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More Bites

August 23, 1990

The following are summaries of recent Times restaurant reviews by Max Jacobson. Prices are based on average dinner costs for a party of two without wine.

$ -- less than $15

$$ -- $15 to $39

$$$ -- $40 to $75

$$$$ -- more than $75

AMERICAN * Crocodile Cafe, Brea Marketplace, 975 E. Birch St., Brea. (714) 529-2233. Open Mondays through Thursdays from 11 a.m. to 9:30 p.m.; weekends to 11 p.m. $$

Greg Smith is doing more than just promoting the new American cuisine; he's making it into a populist movement at this small, laughably inexpensive cafe. Enjoy wonderful hamburgers grilled over smoking embers of oak-wood-fired pizzas with designer toppings and trendy homemade pastas like fettuccine with roasted Pasilla chili and ancho-cream. Sip wines while sitting under the 30-foot vinyl crocodile. You can bet your Beamer that this restaurant is a good value.

CHINESE * Ten Hu, 315 S. Magnolia Ave., Anaheim. (714) 826-9910. Open Tuesdays through Thursdays and Sundays from 11:30 a.m. to 9:30 p.m.; Fridays and Saturdays to 10 p.m. Closed Mondays. $

Ten Hu doesn't compare with Chinese restaurants in Chinatown or the San Gabriel Valley but that shouldn't put you off. Just remember that the steamed fish might be frozen. Winter melon soup with shredded chicken is a masterwork, and the Szechwan shrimps are particularly fine. It's primarily a seafood restaurant, but you may do just as well with the non-seafood items, such as the Peking spareribs or the mouth-watering rice noodle dishes. Stay away from the retro-Chinese standbys such as chop suey and egg foo yong. They're awful.

CONTINENTAL * Morell's, in the Irvine Hilton, 17900 Jamboree Road, Irvine. (714) 863-3111. Open Mondays through Fridays from 11:30 a.m. to 3 p.m.; daily except Sundays from 6 to 10 p.m. $$$

Morell's is one hotel restaurant making an obvious effort to keep up with the times, but one still comes away with the impression that institutional practices die hard. It's a quietly elegant room done up in various shades of pink and there is a formal quality to the service. Appetizers such as sweetbreads and smoked salmon are among the strong suits. Desserts are visual stunners. The basically sound main dishes suffer occasionally from a desire to impress.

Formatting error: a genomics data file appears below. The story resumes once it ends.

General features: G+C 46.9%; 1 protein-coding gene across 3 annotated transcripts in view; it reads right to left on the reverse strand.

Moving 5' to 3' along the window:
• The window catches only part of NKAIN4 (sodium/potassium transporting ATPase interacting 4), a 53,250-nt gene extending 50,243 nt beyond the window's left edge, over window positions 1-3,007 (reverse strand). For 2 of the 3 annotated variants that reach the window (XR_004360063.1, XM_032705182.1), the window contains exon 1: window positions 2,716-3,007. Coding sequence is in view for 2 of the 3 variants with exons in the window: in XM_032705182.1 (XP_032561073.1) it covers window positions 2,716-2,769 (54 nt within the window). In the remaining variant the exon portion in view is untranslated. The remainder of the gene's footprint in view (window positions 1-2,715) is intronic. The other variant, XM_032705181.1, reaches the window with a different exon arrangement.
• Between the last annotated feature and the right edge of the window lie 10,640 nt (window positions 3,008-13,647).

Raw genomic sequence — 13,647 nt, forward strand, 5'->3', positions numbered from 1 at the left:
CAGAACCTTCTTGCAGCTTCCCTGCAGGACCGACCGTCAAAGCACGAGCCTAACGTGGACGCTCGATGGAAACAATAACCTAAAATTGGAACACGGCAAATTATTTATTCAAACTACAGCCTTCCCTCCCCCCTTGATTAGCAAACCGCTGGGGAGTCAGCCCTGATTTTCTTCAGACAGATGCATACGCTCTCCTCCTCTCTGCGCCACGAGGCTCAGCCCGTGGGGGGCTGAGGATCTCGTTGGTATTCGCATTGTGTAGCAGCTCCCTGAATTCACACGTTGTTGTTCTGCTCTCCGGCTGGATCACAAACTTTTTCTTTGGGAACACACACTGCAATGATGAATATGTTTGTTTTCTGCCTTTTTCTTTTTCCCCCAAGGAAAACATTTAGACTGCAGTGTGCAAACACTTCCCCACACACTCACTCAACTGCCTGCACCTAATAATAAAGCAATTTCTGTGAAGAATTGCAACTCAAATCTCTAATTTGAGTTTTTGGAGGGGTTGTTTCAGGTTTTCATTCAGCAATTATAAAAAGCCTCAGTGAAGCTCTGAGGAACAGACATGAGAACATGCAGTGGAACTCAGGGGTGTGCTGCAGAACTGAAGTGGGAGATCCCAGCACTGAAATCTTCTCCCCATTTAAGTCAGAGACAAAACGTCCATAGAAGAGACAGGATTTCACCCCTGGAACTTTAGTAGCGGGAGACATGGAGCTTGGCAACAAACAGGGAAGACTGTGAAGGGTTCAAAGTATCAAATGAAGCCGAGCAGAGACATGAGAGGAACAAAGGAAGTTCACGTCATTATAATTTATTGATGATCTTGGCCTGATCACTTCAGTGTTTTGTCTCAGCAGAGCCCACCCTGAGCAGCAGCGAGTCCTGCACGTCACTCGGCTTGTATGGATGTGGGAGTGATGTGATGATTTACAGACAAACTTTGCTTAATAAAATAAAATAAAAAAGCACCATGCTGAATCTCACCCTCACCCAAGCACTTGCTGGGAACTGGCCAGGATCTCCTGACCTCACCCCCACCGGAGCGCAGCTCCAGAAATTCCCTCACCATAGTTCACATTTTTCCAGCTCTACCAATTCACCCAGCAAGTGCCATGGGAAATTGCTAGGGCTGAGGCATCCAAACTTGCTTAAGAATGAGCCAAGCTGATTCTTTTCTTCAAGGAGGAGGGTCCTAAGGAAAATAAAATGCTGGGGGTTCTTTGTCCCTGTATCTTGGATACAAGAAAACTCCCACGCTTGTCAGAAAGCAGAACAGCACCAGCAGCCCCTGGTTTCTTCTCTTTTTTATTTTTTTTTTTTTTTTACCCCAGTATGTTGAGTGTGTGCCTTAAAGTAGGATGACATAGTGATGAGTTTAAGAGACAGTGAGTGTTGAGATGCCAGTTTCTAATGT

FRENCH * Pascal, Plaza Newport, 1000 Bristol St., Newport Beach. (714) 752-0107. Open Mondays through Fridays from 11:30 a.m. to 2:30 p.m.; Mondays through Thursdays from 6 to 9:30 p.m.; weekends to 10 p.m. Closed Sundays. No Saturday lunch. $$$

Pascal is the latest, brightest and most engaging of the small area restaurants serving unadulterated French cuisine. You don't have to worry about being terrorized by the waiters or cream-sauced to death in this charming country cottage. The chef, Pascal Olhats, has solid experience and uses nothing artificial in his kitchen. Don't miss a delightful Provencal fish soup appetizer or a lamb salad, redolent of sweet basil. An entree of sea bass, coated with thyme and served in a tomato coulis, is worth the trip. Desserts are light and guiltless.

ITALIAN * Ciao, 1730 E. 17th St., Santa Ana. (714) 972-3101. Open Mondays through Fridays from 11:30 a.m. to 3:30 p.m. and from 5:30 to 9:30 p.m.; Saturdays from 4:30 to 9:30 p.m. $$

Ciao is one of those indistinct little neighborhood restaurants you can drive by 100 times without noticing, but it happens to be an exceptional one. Bina Crivello, a Sicilian materfamilias who runs the restaurant with the help of her five sons, makes most of the food herself: crusty pizzas, earthy pastas and a good rich tomato sauce to go with them. Bring a hefty appetite and leave room for the excellent tiramisu --intense, mocha-rich and drooling mascarpone cheese.

* Ferrantelli, 25001 Dana Point Harbor Drive, Dana Point. (714) 493-1401. Open Mondays through Fridays from 11:30 a.m. to 2:30 p.m.; Sundays through Thursdays from 5:30 to 10 p.m.; Fridays and Saturdays from 5:30 to 11 p.m. $$$

Ferrantelli is an engaging dockside pasta house that doesn't take a lot of chances but offers solid meals. The house antipasto, a stunning palette of color and taste, gives an idea of the type of effort the kitchen puts in with its limited skill. Pastas are fine, too, made fresh daily by Pasta Mia and embellished with a variety of good sauces. But the veal dishes are tasteless, and main courses are often sweet and cloying.

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